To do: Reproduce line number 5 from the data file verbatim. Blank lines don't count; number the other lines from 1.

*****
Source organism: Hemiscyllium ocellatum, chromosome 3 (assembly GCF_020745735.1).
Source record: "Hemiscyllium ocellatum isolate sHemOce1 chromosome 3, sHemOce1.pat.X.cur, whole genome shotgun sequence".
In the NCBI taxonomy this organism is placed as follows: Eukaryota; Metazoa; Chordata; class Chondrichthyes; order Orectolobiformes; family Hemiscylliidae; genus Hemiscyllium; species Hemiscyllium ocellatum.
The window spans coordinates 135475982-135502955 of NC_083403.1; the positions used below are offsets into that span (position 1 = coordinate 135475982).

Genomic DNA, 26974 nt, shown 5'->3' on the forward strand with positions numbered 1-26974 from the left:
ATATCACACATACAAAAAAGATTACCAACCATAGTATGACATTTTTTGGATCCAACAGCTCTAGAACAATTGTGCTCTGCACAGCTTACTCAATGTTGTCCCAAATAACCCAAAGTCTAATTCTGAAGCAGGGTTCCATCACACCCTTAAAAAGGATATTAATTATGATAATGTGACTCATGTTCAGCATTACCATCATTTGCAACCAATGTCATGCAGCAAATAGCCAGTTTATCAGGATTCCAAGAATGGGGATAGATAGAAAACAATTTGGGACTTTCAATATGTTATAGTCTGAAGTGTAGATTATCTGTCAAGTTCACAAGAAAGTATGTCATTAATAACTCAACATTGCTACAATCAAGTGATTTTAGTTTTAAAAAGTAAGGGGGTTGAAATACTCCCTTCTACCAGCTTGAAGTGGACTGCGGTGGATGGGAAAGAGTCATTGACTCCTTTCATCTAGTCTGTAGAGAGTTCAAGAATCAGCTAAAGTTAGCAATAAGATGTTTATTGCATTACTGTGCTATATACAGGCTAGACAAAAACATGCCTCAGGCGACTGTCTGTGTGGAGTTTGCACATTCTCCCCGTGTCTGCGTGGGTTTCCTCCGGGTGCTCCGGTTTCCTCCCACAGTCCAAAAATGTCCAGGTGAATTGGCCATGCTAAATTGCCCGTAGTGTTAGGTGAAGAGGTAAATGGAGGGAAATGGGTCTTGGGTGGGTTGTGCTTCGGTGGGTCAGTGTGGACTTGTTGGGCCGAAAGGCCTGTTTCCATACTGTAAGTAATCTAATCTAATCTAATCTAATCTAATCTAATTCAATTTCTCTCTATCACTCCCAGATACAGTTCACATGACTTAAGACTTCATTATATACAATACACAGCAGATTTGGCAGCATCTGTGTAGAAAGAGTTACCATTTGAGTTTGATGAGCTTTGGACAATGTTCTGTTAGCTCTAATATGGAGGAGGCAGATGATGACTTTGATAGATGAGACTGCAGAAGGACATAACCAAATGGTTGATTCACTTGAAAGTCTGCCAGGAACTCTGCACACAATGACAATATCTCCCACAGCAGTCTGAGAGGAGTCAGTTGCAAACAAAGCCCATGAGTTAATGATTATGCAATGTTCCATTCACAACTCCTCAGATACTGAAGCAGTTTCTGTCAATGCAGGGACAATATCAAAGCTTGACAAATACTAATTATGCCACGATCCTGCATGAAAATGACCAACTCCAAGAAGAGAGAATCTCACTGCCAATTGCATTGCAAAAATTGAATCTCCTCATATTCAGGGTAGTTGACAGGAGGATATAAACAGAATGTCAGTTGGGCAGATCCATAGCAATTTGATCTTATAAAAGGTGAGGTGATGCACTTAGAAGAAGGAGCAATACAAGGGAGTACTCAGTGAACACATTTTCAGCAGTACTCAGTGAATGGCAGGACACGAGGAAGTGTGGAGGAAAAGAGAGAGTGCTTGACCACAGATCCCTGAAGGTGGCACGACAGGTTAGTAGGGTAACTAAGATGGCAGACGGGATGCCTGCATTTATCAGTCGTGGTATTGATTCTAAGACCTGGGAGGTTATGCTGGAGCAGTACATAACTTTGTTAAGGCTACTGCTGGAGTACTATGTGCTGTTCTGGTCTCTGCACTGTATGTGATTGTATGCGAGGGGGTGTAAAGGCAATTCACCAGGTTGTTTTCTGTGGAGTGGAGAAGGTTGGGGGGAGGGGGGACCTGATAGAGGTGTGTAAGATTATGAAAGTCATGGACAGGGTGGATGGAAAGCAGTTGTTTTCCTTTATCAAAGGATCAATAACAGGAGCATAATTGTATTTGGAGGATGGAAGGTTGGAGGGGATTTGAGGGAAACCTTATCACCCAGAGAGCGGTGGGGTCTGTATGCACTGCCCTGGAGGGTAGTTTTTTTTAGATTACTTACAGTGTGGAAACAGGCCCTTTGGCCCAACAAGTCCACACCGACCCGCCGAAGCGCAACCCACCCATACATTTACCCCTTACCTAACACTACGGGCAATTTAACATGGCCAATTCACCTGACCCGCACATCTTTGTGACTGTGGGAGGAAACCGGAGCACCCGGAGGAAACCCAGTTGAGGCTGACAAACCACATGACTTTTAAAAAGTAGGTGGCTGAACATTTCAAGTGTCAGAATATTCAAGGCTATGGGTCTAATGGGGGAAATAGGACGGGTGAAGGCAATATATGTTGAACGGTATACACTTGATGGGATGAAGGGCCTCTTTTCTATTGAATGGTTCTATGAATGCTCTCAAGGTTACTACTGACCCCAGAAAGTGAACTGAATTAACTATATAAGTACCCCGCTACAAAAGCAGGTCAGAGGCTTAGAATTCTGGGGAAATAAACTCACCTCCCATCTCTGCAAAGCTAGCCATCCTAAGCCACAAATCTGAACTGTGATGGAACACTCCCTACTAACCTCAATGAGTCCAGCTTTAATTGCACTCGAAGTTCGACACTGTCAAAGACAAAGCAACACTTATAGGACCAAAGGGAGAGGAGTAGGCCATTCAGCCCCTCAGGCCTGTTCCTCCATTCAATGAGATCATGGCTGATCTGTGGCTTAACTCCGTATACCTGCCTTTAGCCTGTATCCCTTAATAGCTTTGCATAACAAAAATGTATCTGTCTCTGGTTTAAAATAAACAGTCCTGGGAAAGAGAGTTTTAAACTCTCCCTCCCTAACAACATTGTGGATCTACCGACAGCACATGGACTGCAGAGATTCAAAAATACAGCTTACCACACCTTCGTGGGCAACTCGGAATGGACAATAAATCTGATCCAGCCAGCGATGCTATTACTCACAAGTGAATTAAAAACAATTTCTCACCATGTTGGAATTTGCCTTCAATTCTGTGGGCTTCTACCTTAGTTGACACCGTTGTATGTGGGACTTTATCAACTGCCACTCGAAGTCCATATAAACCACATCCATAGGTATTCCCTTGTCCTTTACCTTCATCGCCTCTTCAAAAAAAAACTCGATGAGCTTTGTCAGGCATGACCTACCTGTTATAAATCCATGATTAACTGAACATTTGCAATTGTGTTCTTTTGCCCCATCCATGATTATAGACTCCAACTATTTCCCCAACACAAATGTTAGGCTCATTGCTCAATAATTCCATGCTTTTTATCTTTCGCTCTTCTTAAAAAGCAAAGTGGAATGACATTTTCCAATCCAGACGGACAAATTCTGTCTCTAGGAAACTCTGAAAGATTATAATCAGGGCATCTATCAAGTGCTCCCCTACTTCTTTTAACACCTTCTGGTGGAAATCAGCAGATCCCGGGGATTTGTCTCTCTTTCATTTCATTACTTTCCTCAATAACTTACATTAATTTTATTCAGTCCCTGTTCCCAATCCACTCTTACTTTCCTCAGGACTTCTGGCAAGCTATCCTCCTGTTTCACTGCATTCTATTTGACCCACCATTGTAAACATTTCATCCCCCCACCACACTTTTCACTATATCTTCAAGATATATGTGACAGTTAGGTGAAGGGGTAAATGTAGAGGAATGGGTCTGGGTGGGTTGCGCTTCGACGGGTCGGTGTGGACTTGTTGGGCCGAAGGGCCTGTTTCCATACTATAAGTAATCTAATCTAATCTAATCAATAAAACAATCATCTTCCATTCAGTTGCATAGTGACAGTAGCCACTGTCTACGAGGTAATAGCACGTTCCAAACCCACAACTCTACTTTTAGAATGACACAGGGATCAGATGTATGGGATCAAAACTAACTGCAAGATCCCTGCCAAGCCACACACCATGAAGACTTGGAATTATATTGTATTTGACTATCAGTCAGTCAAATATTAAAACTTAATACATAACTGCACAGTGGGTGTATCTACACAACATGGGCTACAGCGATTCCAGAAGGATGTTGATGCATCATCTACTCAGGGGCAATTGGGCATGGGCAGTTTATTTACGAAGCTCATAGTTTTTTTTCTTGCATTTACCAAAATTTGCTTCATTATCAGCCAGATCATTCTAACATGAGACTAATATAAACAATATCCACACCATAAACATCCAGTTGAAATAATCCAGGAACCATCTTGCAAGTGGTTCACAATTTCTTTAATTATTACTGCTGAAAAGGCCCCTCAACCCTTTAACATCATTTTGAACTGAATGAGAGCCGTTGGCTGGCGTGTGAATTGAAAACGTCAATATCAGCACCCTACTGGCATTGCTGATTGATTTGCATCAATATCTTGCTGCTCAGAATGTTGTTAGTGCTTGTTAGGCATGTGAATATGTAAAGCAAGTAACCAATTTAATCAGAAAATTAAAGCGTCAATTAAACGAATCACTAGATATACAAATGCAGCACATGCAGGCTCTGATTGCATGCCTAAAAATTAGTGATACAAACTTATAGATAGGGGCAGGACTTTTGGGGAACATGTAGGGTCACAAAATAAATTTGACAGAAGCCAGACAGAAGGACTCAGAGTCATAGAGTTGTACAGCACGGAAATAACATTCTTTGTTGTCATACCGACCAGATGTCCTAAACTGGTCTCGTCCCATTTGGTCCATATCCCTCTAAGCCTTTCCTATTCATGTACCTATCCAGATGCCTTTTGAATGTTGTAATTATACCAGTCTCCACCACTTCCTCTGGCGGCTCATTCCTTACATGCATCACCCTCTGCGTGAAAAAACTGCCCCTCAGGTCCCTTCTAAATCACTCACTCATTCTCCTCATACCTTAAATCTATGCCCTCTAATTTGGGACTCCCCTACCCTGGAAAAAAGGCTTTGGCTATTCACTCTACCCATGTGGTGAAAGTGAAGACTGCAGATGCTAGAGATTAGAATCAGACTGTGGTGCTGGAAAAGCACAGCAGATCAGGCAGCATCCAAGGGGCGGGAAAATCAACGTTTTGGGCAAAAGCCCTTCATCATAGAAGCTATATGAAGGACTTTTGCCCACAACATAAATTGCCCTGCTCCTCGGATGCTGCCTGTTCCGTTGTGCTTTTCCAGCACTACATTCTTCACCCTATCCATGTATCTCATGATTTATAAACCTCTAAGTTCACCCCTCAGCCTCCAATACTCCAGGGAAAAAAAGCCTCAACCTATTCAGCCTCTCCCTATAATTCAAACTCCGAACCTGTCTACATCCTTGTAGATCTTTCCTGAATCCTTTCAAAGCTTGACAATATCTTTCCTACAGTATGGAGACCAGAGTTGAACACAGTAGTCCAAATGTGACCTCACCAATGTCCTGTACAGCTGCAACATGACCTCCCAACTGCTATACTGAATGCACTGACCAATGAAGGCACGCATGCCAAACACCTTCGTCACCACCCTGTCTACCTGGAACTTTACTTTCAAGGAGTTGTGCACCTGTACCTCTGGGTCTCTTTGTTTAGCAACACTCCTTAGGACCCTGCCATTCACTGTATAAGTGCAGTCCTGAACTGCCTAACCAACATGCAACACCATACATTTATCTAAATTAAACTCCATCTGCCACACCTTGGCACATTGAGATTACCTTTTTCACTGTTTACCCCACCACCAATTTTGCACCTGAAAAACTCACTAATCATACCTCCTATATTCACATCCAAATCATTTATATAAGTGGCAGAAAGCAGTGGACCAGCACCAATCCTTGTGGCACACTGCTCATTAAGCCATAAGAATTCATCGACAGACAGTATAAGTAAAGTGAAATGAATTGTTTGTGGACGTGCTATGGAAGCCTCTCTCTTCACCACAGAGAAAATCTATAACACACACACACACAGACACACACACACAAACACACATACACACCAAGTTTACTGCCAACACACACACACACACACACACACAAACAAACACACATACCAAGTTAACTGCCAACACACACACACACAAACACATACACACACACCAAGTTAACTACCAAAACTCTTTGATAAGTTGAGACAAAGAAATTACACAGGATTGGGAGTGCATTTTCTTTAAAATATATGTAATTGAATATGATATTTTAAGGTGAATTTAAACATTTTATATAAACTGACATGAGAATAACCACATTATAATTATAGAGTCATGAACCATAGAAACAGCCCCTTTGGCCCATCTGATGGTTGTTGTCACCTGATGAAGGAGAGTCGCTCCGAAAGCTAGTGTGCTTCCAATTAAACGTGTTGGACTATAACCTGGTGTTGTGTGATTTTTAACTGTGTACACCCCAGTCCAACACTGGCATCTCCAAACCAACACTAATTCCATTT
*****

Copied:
Genomic DNA, 26974 nt, shown 5'->3' on the forward strand with positions numbered 1-26974 from the left: